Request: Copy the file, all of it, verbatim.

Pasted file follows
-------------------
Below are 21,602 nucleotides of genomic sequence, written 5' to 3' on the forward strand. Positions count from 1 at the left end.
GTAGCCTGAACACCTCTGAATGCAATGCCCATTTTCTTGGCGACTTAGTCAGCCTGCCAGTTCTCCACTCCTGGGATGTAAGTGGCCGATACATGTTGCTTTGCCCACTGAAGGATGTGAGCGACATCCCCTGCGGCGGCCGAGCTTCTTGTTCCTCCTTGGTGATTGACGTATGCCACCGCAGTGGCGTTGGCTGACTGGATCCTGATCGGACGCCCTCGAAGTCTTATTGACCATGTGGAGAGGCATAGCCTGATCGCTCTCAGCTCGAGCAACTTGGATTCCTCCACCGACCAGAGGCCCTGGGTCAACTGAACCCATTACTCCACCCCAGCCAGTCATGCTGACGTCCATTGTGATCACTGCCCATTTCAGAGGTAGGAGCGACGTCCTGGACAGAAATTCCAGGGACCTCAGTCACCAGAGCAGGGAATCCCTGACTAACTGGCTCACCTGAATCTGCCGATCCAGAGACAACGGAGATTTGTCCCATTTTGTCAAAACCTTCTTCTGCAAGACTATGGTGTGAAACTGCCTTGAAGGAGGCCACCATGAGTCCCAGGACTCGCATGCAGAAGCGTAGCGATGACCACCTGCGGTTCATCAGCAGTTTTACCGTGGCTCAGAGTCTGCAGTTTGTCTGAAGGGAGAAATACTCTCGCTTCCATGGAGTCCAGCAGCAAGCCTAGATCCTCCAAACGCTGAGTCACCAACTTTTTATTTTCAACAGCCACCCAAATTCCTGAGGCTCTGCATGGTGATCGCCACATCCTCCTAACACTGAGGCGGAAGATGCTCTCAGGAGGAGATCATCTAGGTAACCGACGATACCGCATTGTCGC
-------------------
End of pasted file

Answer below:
Below are 21,602 nucleotides of genomic sequence, written 5' to 3' on the forward strand. Positions count from 1 at the left end.
GTAGCCTGAACACCTCTGAATGCAATGCCCATTTTCTTGGCGACTTAGTCAGCCTGCCAGTTCTCCACTCCTGGGATGTAAGTGGCCGATACATGTTGCTTTGCCCACTGAAGGATGTGAGCGACATCCCCTGCGGCGGCCGAGCTTCTTGTTCCTCCTTGGTGATTGACGTATGCCACCGCAGTGGCGTTGGCTGACTGGATCCTGATCGGACGCCCTCGAAGTCTTATTGACCATGTGGAGAGGCATAGCCTGATCGCTCTCAGCTCGAGCAACTTGGATTCCTCCACCGACCAGAGGCCCTGGGTCAACTGAACCCATTACTCCACCCCAGCCAGTCATGCTGACGTCCATTGTGATCACTGCCCATTTCAGAGGTAGGAGCGACGTCCTGGACAGAAATTCCAGGGACCTCAGTCACCAGAGCAGGGAATCCCTGACTAACTGGCTCACCTGAATCTGCCGATCCAGAGACAACGGAGATTTGTCCCATTTTGTCAAAACCTTCTTCTGCAAGACTATGGTGTGAAACTGCCTTGAAGGAGGCCACCATGAGTCCCAGGACTCGCATGCAGAAGCGTAGCGATGACCACCTGCGGTTCATCAGCAGTTTTACCGTGGCTCAGAGTCTGCAGTTTGTCTGAAGGGAGAAATACTCTCGCTTCCATGGAGTCCAGCAGCAAGCCTAGATCCTCCAAACGCTGAGTCACCAACTTTTTATTTTCAACAGCCACCCAAATTCCTGAGGCTCTGCATGGTGATCGCCACATCCTCCTAACACTGAGGCGGAAGATGCTCTCAGGAGGAGATCATCTAGGTAACCGACGATACCGCATTGTCGC